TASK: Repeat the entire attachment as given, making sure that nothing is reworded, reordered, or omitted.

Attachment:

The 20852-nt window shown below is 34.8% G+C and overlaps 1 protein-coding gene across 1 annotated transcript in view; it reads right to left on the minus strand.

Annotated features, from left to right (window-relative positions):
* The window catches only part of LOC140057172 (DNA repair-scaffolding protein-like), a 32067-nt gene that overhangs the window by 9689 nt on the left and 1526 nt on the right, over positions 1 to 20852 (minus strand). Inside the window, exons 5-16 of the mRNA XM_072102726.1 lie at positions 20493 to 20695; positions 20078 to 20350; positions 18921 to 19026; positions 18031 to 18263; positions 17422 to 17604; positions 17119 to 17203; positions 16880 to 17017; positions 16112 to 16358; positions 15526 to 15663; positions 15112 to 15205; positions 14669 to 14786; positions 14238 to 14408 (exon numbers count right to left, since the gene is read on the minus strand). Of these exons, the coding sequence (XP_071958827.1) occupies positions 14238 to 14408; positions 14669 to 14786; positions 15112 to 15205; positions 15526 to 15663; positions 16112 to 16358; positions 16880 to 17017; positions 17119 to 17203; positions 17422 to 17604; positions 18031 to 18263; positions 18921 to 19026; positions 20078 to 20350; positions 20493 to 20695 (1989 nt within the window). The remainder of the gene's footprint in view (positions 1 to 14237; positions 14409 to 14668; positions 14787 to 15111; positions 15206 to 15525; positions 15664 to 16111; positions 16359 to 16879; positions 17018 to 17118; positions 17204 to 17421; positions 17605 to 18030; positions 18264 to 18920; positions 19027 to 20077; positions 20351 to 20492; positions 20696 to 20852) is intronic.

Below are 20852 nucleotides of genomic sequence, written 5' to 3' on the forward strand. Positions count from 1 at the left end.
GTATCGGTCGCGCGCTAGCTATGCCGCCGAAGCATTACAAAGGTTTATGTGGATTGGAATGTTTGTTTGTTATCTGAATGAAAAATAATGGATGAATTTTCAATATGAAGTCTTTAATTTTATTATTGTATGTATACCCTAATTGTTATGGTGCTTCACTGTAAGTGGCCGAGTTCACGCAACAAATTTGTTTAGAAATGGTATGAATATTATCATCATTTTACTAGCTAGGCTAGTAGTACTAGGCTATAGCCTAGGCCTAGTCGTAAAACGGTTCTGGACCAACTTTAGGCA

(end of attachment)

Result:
The 20852-nt window shown below is 34.8% G+C and overlaps 1 protein-coding gene across 1 annotated transcript in view; it reads right to left on the minus strand.

Annotated features, from left to right (window-relative positions):
* The window catches only part of LOC140057172 (DNA repair-scaffolding protein-like), a 32067-nt gene that overhangs the window by 9689 nt on the left and 1526 nt on the right, over positions 1 to 20852 (minus strand). Inside the window, exons 5-16 of the mRNA XM_072102726.1 lie at positions 20493 to 20695; positions 20078 to 20350; positions 18921 to 19026; positions 18031 to 18263; positions 17422 to 17604; positions 17119 to 17203; positions 16880 to 17017; positions 16112 to 16358; positions 15526 to 15663; positions 15112 to 15205; positions 14669 to 14786; positions 14238 to 14408 (exon numbers count right to left, since the gene is read on the minus strand). Of these exons, the coding sequence (XP_071958827.1) occupies positions 14238 to 14408; positions 14669 to 14786; positions 15112 to 15205; positions 15526 to 15663; positions 16112 to 16358; positions 16880 to 17017; positions 17119 to 17203; positions 17422 to 17604; positions 18031 to 18263; positions 18921 to 19026; positions 20078 to 20350; positions 20493 to 20695 (1989 nt within the window). The remainder of the gene's footprint in view (positions 1 to 14237; positions 14409 to 14668; positions 14787 to 15111; positions 15206 to 15525; positions 15664 to 16111; positions 16359 to 16879; positions 17018 to 17118; positions 17204 to 17421; positions 17605 to 18030; positions 18264 to 18920; positions 19027 to 20077; positions 20351 to 20492; positions 20696 to 20852) is intronic.

Below are 20852 nucleotides of genomic sequence, written 5' to 3' on the forward strand. Positions count from 1 at the left end.
GTATCGGTCGCGCGCTAGCTATGCCGCCGAAGCATTACAAAGGTTTATGTGGATTGGAATGTTTGTTTGTTATCTGAATGAAAAATAATGGATGAATTTTCAATATGAAGTCTTTAATTTTATTATTGTATGTATACCCTAATTGTTATGGTGCTTCACTGTAAGTGGCCGAGTTCACGCAACAAATTTGTTTAGAAATGGTATGAATATTATCATCATTTTACTAGCTAGGCTAGTAGTACTAGGCTATAGCCTAGGCCTAGTCGTAAAACGGTTCTGGACCAACTTTAGGCA